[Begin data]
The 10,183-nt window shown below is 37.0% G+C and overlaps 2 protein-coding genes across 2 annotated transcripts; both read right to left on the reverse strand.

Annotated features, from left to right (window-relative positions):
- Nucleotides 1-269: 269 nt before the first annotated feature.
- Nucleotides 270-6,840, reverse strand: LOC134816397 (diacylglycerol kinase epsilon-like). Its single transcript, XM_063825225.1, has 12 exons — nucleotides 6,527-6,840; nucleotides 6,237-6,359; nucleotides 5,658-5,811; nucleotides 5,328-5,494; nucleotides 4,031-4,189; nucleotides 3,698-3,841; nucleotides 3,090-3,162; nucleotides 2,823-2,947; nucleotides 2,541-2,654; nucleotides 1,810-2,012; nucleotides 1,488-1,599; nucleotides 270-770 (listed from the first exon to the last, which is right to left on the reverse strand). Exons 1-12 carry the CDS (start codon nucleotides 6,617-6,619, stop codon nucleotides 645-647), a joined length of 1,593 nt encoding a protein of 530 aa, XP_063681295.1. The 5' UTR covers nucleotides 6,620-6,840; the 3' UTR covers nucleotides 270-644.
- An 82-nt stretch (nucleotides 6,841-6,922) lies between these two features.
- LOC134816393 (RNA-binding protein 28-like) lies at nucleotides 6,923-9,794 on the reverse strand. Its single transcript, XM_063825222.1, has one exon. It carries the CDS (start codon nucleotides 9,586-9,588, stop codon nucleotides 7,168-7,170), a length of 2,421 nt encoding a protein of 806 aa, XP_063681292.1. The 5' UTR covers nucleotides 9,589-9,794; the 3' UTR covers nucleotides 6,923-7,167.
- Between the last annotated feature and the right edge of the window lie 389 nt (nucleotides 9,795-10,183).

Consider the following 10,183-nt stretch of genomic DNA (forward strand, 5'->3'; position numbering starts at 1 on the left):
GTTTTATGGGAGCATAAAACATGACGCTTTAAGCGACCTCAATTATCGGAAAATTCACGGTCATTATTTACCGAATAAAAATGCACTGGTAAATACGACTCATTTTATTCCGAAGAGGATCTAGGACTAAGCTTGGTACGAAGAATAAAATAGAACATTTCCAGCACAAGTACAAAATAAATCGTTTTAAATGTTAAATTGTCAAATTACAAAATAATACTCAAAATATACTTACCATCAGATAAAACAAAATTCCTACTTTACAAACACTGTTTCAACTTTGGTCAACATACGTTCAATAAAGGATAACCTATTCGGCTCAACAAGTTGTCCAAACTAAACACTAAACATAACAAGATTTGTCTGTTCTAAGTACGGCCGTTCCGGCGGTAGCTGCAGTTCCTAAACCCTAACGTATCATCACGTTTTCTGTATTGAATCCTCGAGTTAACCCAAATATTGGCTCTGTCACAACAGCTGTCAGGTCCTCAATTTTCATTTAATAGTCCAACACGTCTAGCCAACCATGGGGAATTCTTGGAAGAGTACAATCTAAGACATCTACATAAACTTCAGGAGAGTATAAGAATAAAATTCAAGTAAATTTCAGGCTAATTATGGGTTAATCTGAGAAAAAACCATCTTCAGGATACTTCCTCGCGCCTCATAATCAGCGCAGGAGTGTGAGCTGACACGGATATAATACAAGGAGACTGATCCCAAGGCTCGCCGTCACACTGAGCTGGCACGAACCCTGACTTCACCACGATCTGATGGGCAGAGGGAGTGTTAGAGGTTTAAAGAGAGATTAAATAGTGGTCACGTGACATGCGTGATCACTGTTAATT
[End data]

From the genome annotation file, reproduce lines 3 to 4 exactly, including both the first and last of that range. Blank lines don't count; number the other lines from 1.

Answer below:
- Nucleotides 1-269: 269 nt before the first annotated feature.
- Nucleotides 270-6,840, reverse strand: LOC134816397 (diacylglycerol kinase epsilon-like). Its single transcript, XM_063825225.1, has 12 exons — nucleotides 6,527-6,840; nucleotides 6,237-6,359; nucleotides 5,658-5,811; nucleotides 5,328-5,494; nucleotides 4,031-4,189; nucleotides 3,698-3,841; nucleotides 3,090-3,162; nucleotides 2,823-2,947; nucleotides 2,541-2,654; nucleotides 1,810-2,012; nucleotides 1,488-1,599; nucleotides 270-770 (listed from the first exon to the last, which is right to left on the reverse strand). Exons 1-12 carry the CDS (start codon nucleotides 6,617-6,619, stop codon nucleotides 645-647), a joined length of 1,593 nt encoding a protein of 530 aa, XP_063681295.1. The 5' UTR covers nucleotides 6,620-6,840; the 3' UTR covers nucleotides 270-644.